Some engineers were contemplating building a suspension bridge across the gorge at Niagara Falls. So, you’ve got a raging river below, and you’ve got to get cables for the suspension bridge from one side to the other. But, there was no way to get the cables across, because there was no boat that could fight that current.

The engineers and builders figured out how to do it, and they staged a contest on a beautiful Sunday afternoon. The contest was open to the public, and the purpose was to help get these massive cables across the gorge.

The contest was won by a young boy. And shortly after the contest was completed, they were able to run the cables from one side of the gorge to the other.

What was the contest?

(Answer in the next Ezine)

Buy James Hurd’s Wingspread: A Memoir of Faith and Flying.  How childhood (Fundamentalist) faith led to mission bush-piloting in South America—and Barbara. Buy it here:  https://jimhurd.com/home/  (or order it at Barnes and Noble, Amazon, etc.)

See pics here related to Wingspread: Of Faith and Flying: http://www.pinterest.com/hurd1149/wingspread-of-faith-and-flying/

Follow “james hurd” on Facebook, and @hurdjp on Twitter

 Subscribe free to this E-zine   Click here https://jimhurd.com/home/  to subscribe to the WINGSPREAD E-magazine, sent direct to your email inbox, every month. You will receive a free article for subscribing. Please share this URL with interested friends, “like” it on Facebook, retweet on Twitter, etc.

If you wish to unsubscribe from this Wingspread E-zine, send an email to hurd@usfamily.net and say in the subject line: “unsubscribe.” (I won’t feel bad, promise!) Thanks.

Working on Campus

One day at Torrey Bible Institute, Shawn McIntosh and Darrell Reardon were walking in a cold rain, pushing a dolly with a big desk on it across the quad toward Hargreaves Hall. Cloistered Hargreaves Hall stood as a mysterious, gated nunnery, making the coeds there more remote and exciting.  Rather than buzzing in through the double doors and stomping with wet feet through the lobby, they took the freight elevator. They rolled the table onto the platform and descended into the tunnel system with its moist wheezing steam pipes.

They elevatored up to check in with the front desk, then continued up to the eighth floor. Darrell told Shawn, “No guys enter these halls unless they’re cleaning or maintenance.”

They pushed the dolly out onto the floor and Darrell yelled, “Man on the floor!”

They heard a muffled voice, “Grab ‘im!” Then giggles.

A girl in her bathrobe walked past them down the hall, self-conscious with her hair askew and unmade-up face. What if a girl walked out partially clad? thought Shawn.

After work one afternoon in March, Shawn walked with Alex Byler to Chicago’s “L” and rode it out to the end of the line. Then they hitchhiked out to Naperville Airport just as the afternoon sun was nearing the horizon.

They each took a lesson in a J3 cub, an aircraft that has no electrical system, no navigation lights, and hence cannot fly after dark. FAA regs specified they must be on the ground one hour after sunset. So sometimes they only got in a half-hour of flying. But Shawn was thrilled. He loved the feel of the control stick in his hand, sitting behind the instructor in his canvas sling-seat. He worked hard to keep the stick still and not overcontrol.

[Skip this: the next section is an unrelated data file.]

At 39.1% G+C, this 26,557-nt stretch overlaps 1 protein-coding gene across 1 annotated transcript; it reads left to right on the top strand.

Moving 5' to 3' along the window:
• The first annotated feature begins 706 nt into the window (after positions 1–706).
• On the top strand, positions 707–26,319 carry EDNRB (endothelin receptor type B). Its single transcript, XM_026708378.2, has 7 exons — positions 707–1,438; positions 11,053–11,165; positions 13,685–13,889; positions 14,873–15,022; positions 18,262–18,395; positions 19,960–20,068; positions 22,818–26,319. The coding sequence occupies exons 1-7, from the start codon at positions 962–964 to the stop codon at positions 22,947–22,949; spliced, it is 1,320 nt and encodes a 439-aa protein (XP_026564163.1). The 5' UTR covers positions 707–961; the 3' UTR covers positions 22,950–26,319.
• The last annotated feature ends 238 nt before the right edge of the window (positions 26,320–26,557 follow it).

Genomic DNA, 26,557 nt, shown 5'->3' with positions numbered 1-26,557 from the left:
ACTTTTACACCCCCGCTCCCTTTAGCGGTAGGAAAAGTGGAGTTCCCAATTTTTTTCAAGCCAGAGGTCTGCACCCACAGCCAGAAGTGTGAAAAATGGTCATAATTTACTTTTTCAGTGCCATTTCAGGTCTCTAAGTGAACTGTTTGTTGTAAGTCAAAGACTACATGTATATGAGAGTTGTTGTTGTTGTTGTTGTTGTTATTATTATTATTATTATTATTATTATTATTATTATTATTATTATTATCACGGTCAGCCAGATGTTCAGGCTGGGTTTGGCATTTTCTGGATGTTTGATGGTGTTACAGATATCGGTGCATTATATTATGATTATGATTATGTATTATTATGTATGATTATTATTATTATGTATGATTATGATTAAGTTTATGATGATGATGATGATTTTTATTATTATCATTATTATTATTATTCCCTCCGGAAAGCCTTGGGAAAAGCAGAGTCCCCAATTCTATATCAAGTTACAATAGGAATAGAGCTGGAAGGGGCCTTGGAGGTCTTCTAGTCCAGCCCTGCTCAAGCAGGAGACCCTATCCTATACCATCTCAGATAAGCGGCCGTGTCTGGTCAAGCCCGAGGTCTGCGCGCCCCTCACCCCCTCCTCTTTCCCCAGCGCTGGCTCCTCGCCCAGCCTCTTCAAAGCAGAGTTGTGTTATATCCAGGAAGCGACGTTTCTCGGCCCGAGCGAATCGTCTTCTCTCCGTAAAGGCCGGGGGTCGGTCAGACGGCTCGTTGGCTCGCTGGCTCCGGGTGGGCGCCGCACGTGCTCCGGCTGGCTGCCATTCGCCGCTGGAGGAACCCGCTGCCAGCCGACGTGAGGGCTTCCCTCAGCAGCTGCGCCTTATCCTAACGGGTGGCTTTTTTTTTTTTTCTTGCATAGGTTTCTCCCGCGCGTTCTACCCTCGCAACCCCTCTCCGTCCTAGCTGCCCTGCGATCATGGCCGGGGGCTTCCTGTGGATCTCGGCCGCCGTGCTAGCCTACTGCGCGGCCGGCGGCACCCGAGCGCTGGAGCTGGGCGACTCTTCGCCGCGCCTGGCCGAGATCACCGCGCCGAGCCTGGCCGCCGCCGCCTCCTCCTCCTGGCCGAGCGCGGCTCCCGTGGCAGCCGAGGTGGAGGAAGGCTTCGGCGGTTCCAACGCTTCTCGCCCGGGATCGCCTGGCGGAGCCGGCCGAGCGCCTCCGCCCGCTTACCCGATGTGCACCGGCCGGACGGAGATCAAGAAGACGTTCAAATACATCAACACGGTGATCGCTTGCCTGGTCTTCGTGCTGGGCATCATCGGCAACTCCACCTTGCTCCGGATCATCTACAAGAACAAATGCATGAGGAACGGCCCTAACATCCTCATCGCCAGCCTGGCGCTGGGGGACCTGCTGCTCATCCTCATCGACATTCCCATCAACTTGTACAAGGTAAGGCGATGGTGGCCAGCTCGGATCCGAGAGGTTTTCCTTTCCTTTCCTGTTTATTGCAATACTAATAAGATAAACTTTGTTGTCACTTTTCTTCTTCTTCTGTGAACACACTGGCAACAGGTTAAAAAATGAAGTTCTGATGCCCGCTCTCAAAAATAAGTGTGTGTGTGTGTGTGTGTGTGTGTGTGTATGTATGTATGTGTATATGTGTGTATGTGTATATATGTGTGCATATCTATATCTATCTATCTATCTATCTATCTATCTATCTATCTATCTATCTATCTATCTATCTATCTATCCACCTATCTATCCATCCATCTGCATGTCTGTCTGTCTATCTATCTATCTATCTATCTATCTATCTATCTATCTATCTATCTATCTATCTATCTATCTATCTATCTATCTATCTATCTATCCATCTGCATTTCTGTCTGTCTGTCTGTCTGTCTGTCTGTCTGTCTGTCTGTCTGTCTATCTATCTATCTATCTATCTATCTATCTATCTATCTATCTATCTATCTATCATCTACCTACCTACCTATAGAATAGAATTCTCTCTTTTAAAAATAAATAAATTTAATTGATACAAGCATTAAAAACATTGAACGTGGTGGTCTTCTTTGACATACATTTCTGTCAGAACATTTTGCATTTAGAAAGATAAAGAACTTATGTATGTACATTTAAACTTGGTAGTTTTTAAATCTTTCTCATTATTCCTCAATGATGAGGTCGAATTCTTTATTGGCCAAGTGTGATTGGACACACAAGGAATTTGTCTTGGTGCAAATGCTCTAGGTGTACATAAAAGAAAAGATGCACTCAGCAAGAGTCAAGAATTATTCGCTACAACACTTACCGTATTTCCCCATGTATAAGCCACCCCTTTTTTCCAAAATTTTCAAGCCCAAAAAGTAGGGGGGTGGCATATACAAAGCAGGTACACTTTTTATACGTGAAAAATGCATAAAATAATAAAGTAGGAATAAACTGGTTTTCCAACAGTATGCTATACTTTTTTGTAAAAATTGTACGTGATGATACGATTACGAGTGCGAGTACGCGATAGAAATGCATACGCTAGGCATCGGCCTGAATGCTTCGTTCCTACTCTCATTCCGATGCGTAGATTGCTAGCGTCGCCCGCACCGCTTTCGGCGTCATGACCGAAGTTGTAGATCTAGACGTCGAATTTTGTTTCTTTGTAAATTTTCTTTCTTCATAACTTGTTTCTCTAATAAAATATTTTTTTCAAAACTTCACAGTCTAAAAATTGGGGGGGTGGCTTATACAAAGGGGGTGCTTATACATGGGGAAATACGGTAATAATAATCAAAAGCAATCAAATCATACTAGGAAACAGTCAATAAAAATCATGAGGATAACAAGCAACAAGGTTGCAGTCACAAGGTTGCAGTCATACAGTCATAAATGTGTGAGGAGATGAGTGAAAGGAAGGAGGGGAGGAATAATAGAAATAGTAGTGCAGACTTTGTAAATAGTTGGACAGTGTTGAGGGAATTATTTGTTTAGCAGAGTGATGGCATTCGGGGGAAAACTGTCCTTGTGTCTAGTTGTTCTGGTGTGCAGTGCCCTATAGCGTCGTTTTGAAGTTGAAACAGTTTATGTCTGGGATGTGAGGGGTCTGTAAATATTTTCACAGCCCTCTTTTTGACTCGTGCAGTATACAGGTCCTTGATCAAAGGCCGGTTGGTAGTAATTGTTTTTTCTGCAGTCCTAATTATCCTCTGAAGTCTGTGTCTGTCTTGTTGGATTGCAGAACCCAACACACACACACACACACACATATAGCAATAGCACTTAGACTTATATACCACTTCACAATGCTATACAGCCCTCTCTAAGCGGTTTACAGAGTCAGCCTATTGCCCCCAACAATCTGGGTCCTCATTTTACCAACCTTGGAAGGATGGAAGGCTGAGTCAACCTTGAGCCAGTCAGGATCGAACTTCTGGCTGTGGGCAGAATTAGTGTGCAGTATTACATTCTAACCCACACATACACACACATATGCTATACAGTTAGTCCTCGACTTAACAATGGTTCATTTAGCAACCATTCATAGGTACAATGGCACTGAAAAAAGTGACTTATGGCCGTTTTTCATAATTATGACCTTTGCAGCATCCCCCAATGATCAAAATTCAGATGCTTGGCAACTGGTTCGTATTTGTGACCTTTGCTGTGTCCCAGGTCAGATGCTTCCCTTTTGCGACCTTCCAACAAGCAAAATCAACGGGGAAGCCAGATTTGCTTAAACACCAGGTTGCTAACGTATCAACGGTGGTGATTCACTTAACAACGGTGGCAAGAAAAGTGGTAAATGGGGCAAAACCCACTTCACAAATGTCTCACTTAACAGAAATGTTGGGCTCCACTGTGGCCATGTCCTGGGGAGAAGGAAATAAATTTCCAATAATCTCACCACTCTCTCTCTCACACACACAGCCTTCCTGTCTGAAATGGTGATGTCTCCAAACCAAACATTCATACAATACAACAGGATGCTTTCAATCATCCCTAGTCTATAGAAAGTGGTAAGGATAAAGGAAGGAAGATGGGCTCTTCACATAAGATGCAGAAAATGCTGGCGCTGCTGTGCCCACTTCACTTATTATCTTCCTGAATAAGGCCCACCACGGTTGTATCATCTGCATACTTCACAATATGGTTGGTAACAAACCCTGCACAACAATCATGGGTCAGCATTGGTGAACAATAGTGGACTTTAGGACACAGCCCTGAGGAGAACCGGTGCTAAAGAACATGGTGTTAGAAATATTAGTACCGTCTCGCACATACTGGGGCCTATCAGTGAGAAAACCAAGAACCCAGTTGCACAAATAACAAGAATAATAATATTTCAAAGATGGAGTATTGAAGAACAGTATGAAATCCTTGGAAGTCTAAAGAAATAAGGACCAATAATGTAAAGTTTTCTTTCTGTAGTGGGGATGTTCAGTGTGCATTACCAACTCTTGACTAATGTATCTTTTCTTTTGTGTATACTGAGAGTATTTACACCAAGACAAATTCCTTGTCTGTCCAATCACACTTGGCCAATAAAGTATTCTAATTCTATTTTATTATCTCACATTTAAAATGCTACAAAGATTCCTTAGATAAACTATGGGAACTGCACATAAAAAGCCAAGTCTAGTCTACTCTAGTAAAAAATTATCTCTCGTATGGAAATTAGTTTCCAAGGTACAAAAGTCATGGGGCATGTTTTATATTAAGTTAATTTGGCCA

Working at TBI on the maintenance crew took Shawn all over campus. Once he and Darrell delivered a small cherry dining room table to Dean Darla Dickenson’s apartment across LaSalle Street where she lived in a second-floor walkup. As they pushed the table through her front door, Shawn noticed the crown molding around the plastered ceiling, and the crystal chandelier. “Wow! It’s really compact, but neatly furnished,” he said as he closed the door behind him. “Old furniture, lots of polished wood.” He straightened up. The very space braced him, drew him to a higher standard.

Like Dickenson, the whole place screamed discipline—clean, sparse, organized, and classically beautiful, like an art museum. A Chippendale straight-back chair sat at a dark maplewood writing desk that held a typewriter. She only had a couple of chairs; probably didn’t entertain much. One overstuffed chair. A small kitchen adjoined the living room. Above the sink, lace curtains partially covered an opaque blind pulled half-way down. They sat the small round table down on the plush carpet at one end of the living room.

On a wide shelf next to her typewriter, a cloth concealed something bulky and angular. “I wonder what this is, Darrell?” He hesitated, then he pulled up a corner of the cloth, revealing a small TV!  No student was supposed to have a TV in their dorm room, and staff were discouraged from having them. Darrell smiled. Maybe Dickenson is human after all, Shawn thought. The discrete TV was the only visible concession to sensual pleasures.

Dickenson struck fear on campus, even among the men’s deans. She could negotiate, cajole, persuade; she could make grown men cry. I guess a Bible institute needs a few people like that, Shawn thought. But some of the students whispered that her shadow poisoned the ground she walked on.